Silicon Valley is not your typical workplace comedy. The new HBO series, loosely based on creator Mike Judge's experience as test engineer at a tech startup in the ’80s, follows protagonist Richard Hendriks—who invents a powerful file-compression technology called Pied Piper—as he starts his own company and fights for a slice of the tech-boom pie. Along the way, we get a fictionalized glimpse of Silicon Valley office spaces—a subject easy to satirize, given how Bay Area tech giants such as Google have become famous for their zany, playground-plush offices spaces.
Silicon Valley is a meticulously researched show—tech advisors help ensure that even scribblings on Post-It notes on set seem as realistic as possible—and the work spaces that appear on screen are no exception. Production designer Richard Toyon, the man responsible for the visual storytelling, called up friends all over Silicon Valley to get a peek inside the offices of Facebook, Google, Zynga, and others. Security often prevented Toyon from taking pictures inside the buildings, so he made due with mental notes.
In a bid sure to lure binge watchers of quality programs like The Sopranos and The Wire, a new deal will bring HBO series to Amazon Prime streaming and Fire TV.
HBO director of digital and social media Jim Marsh breaks down the Game of Thrones approach to social marketing and fan engagement.
HBO has managed to ride the wave of fans’ organic social interaction around the show by getting involved in the conversations, while also using creative campaigns to keep stoking the fire during and between seasons.
Spots created by BBDO New York stress—in a lighthearted way—that nobody loves you like HBO GO.
Boardwalk Empire’s Terence Winter on the surprising effect of truth in television.
He says that killing one of his key and most popular characters was “the hardest decision I’ve had to make in my career.” But he did it because he feels he owes audiences a truthful show. “First and foremost you want to be truthful as a storyteller. So I said if we are going to tell this story truthfully and not as a ‘TV show,’ then he has to die. Even though it was very inconvenient for me as a showrunner, I felt I had a duty to be real so I had to do it. Anything less would feel phony. ” In fact, just before Nucky shoots Jimmy in last season’s finale, they have this exchange:
No one likes paying for cable. But the rise of the pay-TV business model led to the revolution in quality we’re currently enjoying from HBO shows like Thrones, as well as basic-cable programs like Mad Men and Breaking Bad. Years ago, when channels only received revenue from advertising, they made shows to reach as many people as possible, whether viewers loved them or just tuned in because they happened to be on. Cable changed those incentives, rewarding the creation of shows viewers felt strongly enough to pay for (indirectly in the case of channels like FX and AMC). That made nuanced drama profitable on television—and the best television more sophisticated than film. Sometimes, you really do get what you pay for.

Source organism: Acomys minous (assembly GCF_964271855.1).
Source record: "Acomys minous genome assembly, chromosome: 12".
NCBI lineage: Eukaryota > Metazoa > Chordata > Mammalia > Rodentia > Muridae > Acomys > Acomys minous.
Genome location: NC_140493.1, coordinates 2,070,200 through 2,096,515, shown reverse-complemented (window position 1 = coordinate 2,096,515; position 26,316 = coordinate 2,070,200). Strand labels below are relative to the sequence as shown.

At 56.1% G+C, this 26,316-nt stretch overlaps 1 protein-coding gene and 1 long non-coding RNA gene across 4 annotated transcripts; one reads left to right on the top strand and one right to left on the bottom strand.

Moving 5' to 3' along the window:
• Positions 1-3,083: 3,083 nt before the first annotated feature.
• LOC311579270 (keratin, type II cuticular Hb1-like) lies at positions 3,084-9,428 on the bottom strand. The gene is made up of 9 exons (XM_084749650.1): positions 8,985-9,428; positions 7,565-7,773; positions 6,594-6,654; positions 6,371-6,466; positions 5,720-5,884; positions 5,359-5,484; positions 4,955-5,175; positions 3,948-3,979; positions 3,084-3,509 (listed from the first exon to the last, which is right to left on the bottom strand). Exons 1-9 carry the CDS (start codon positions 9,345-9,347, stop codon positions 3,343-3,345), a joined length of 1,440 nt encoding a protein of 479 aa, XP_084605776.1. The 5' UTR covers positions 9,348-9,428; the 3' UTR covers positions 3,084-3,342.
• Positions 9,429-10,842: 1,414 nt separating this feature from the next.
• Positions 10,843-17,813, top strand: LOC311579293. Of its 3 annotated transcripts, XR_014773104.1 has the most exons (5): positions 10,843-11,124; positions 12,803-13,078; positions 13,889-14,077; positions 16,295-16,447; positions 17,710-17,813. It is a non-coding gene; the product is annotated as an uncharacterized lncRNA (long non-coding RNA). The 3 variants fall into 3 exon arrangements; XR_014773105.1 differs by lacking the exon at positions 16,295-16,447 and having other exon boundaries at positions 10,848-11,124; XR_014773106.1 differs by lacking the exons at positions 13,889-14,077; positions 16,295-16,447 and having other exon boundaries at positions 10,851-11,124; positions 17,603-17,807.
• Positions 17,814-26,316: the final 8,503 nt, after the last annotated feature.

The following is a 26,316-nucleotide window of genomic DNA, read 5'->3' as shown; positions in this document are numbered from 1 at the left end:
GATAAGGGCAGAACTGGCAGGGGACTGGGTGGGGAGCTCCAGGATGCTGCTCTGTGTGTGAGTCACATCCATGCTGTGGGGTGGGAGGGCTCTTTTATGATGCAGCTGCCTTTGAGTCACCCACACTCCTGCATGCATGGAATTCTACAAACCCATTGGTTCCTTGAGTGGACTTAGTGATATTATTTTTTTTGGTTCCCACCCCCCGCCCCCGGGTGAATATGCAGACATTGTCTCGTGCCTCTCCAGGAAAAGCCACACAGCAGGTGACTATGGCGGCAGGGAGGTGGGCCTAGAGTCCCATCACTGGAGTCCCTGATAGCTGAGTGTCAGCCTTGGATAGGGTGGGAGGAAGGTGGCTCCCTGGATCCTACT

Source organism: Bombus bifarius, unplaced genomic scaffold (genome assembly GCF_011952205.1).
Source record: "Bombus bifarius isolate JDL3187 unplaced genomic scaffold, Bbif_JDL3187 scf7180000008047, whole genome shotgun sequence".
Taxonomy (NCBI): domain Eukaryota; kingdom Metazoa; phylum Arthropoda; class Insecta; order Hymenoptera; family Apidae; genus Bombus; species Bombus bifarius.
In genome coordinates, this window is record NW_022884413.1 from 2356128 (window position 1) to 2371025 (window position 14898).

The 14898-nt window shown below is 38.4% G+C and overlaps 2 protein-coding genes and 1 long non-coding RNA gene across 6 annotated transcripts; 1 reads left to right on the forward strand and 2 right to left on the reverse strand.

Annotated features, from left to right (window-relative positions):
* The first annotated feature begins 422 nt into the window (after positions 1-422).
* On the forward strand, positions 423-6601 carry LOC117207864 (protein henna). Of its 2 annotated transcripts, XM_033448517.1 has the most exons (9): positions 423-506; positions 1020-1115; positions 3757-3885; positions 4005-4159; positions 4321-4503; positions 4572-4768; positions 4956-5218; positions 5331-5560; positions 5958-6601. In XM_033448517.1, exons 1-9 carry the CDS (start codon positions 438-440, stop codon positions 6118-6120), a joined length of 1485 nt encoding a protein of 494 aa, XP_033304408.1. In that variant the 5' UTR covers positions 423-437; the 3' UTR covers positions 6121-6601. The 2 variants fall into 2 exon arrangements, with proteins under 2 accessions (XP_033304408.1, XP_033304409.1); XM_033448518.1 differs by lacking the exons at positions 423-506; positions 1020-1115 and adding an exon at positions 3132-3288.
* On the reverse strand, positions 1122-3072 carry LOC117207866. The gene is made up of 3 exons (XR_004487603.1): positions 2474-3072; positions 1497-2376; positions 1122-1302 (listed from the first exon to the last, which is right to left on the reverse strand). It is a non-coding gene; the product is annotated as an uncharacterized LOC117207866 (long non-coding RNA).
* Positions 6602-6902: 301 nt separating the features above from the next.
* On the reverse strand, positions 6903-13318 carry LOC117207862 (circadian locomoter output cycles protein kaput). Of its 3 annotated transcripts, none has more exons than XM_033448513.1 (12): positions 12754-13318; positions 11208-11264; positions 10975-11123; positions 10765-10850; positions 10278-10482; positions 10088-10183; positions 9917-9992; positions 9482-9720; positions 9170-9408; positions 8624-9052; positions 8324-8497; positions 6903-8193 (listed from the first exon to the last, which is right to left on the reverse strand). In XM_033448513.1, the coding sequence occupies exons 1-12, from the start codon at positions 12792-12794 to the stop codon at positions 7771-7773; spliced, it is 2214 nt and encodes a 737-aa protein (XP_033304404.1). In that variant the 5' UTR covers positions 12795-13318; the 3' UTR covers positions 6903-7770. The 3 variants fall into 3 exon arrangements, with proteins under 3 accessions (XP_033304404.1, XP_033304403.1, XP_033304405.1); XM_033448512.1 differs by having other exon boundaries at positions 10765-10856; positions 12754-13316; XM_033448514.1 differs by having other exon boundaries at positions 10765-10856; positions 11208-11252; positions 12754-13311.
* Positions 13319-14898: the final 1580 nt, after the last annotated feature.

NO ONE LIKES PAYING FOR CABLE. BUT THE RISE OF THE PAY-TV BUSINESS MODEL LED TO THE REVOLUTION IN QUALITY WE’RE CURRENTLY ENJOYING FROM HBO SHOWS LIKE THRONES.
Shows like Game of Thrones cost big bucks. Each episode of the first season reportedly had a budget of more than $5 million. Most such shows don’t attract all that many viewers compared to cheaper mainstream programs like American Idol. And if Game of Thrones sounds like easy money, remember that it has to generate enough profit to make up for Romeand John From Cincinnati. If HBO sold every show by the episode right away, it would have to charge a premium for hits to make up for its inevitable misses
In preparation for the documentary’s airing, HBO and the Whole Kids Foundation entered into an agreement to fund 100 salad bars in schools across America. Whole Kids has been engaged in a long-term project to install 6,000 salad bars in public schools nationwide.
HBO will also make Weight available for free online streaming.
Apatow brought a sense of structure and pacing, and, according to Dunham, “the most emotional, connected, what most people might think of as the most feminine content. You’ll watch it and go, ‘The hand-job joke was Judd’s; that crying girl was Lena’s.’ Well, flip it. I just brought my desire to share my shame with the world.” She also felt her sensibility addressed an underserved voice—confused New York women bridging the Gossip Girl teens and Sex in the City career women.
Are you watching the premiere of “Girls” tonight? Okay, maybe after ”Mad Men”?
It took a 26-year-old auteur, Lena Dunham, to lure Judd Apatow back to television.
“This is the first time I’ve done television since 2001 or 2002,” said Apatow at the Television Critics Association Press Tour earlier this year. “I really wasn’t interested. I was hurt, I was wounded—and sad. The only good television experience I’d had was with HBO working on The Larry Sanders Show. So I knew HBO was the best place to be. What Jenni and Lena were scheming was up my alley. I love underdogs and people making awful mistakes. There is a female geekdom to the show. Lena and Jenni are running the show. I’ve been able to give notes and advice.”
Ever love a show so much it hurt? On Friday, 50 Game Of Thrones megafans got free tattoos of the sigils for each of the five noble houses of Westeros.
Infographic of the Day: HBO Recycles The Same Actors, Again And Again